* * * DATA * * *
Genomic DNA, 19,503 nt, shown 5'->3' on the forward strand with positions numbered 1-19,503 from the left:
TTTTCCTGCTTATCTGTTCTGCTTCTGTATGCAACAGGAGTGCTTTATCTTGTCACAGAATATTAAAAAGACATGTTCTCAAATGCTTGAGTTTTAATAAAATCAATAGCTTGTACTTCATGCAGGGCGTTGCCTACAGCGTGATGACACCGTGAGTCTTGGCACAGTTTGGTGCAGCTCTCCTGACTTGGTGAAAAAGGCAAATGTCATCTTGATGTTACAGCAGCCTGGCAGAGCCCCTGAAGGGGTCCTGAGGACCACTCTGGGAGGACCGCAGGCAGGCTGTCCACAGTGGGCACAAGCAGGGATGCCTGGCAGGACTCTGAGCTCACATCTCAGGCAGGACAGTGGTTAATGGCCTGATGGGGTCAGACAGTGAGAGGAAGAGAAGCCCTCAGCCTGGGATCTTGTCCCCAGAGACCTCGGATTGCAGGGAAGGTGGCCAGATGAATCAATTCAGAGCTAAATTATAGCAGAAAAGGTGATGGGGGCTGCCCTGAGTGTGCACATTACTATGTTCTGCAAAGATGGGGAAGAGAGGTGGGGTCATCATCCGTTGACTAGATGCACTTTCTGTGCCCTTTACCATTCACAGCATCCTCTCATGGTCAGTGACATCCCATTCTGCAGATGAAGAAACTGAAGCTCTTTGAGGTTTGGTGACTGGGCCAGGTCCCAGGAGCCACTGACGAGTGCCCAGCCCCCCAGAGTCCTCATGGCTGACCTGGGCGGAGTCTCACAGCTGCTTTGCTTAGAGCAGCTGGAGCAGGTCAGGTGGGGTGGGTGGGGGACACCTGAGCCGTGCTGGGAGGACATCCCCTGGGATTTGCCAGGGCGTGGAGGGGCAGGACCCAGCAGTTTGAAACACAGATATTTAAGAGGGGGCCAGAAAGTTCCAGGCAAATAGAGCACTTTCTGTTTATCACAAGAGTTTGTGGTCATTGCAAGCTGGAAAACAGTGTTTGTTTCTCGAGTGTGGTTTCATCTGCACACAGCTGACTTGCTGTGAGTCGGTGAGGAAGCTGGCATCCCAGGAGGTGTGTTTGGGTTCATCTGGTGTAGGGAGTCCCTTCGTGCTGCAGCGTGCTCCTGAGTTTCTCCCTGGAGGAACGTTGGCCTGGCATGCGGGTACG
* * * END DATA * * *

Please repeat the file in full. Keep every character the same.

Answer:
Genomic DNA, 19,503 nt, shown 5'->3' on the forward strand with positions numbered 1-19,503 from the left:
TTTTCCTGCTTATCTGTTCTGCTTCTGTATGCAACAGGAGTGCTTTATCTTGTCACAGAATATTAAAAAGACATGTTCTCAAATGCTTGAGTTTTAATAAAATCAATAGCTTGTACTTCATGCAGGGCGTTGCCTACAGCGTGATGACACCGTGAGTCTTGGCACAGTTTGGTGCAGCTCTCCTGACTTGGTGAAAAAGGCAAATGTCATCTTGATGTTACAGCAGCCTGGCAGAGCCCCTGAAGGGGTCCTGAGGACCACTCTGGGAGGACCGCAGGCAGGCTGTCCACAGTGGGCACAAGCAGGGATGCCTGGCAGGACTCTGAGCTCACATCTCAGGCAGGACAGTGGTTAATGGCCTGATGGGGTCAGACAGTGAGAGGAAGAGAAGCCCTCAGCCTGGGATCTTGTCCCCAGAGACCTCGGATTGCAGGGAAGGTGGCCAGATGAATCAATTCAGAGCTAAATTATAGCAGAAAAGGTGATGGGGGCTGCCCTGAGTGTGCACATTACTATGTTCTGCAAAGATGGGGAAGAGAGGTGGGGTCATCATCCGTTGACTAGATGCACTTTCTGTGCCCTTTACCATTCACAGCATCCTCTCATGGTCAGTGACATCCCATTCTGCAGATGAAGAAACTGAAGCTCTTTGAGGTTTGGTGACTGGGCCAGGTCCCAGGAGCCACTGACGAGTGCCCAGCCCCCCAGAGTCCTCATGGCTGACCTGGGCGGAGTCTCACAGCTGCTTTGCTTAGAGCAGCTGGAGCAGGTCAGGTGGGGTGGGTGGGGGACACCTGAGCCGTGCTGGGAGGACATCCCCTGGGATTTGCCAGGGCGTGGAGGGGCAGGACCCAGCAGTTTGAAACACAGATATTTAAGAGGGGGCCAGAAAGTTCCAGGCAAATAGAGCACTTTCTGTTTATCACAAGAGTTTGTGGTCATTGCAAGCTGGAAAACAGTGTTTGTTTCTCGAGTGTGGTTTCATCTGCACACAGCTGACTTGCTGTGAGTCGGTGAGGAAGCTGGCATCCCAGGAGGTGTGTTTGGGTTCATCTGGTGTAGGGAGTCCCTTCGTGCTGCAGCGTGCTCCTGAGTTTCTCCCTGGAGGAACGTTGGCCTGGCATGCGGGTACG